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A canard is a fuselage mounted, horizontal surface that is located forward of the main wing to provide longitudinal stability and control. Depending upon the installation, it may be a fixed, moveable or variable geometry surface and may or may not incorporate control surfaces.
A canard may be incorporated into an aircraft design for various reasons including production of lift, pitch control, longitudinal stability and trim or to modify the airflow over the main wing. The two main design classes for a canard configuration are the lifting-canard and the control-canard.
A lifting-canard configuration is one in which the weight of the aircraft is shared between the wing and the canard. A lifting canard generates an upload or positive lift which is opposite to a conventional horizontal stabiliser which generates negative lift. This feature would appear to have the potential to allow the design to incorporate a smaller main wing. However, as both pitch stability and stall recovery capability dictate that the canard must stall before the main wing, the full lift capability of the wing cannot be realised resulting in the requirement for a main wing which is actually larger than would be required for a conventional configuration aircraft.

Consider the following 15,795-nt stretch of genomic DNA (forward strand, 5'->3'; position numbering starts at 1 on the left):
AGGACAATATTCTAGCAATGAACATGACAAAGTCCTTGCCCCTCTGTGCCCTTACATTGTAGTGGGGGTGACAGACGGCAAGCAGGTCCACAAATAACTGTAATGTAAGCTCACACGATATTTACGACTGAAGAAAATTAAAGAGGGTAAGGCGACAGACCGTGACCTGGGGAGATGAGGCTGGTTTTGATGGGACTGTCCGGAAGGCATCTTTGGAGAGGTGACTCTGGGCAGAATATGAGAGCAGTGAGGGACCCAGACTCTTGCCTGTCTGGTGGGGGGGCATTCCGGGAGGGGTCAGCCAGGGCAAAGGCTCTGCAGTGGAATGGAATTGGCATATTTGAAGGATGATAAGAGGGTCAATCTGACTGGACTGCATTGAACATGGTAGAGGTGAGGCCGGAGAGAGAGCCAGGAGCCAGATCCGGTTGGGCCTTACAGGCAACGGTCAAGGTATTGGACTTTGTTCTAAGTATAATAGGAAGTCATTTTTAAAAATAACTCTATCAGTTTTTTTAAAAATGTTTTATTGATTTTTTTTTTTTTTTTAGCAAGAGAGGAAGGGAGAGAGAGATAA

In a control-canard design, almost all of the weight of the aircraft is carried by the wing and the canard is used primarily for pitch control during manoeuvring. In other words, a control-canard is predominantly a control surface and is usually at zero angle of attack.
In some combat aircraft such as the Eurofighter, control-canards are used to intentionally destabilize the aircraft in order to make them more manoeuvrable. In this case, electronic flight control systems use the pitch control function of the canard to create artificial static and dynamic stability.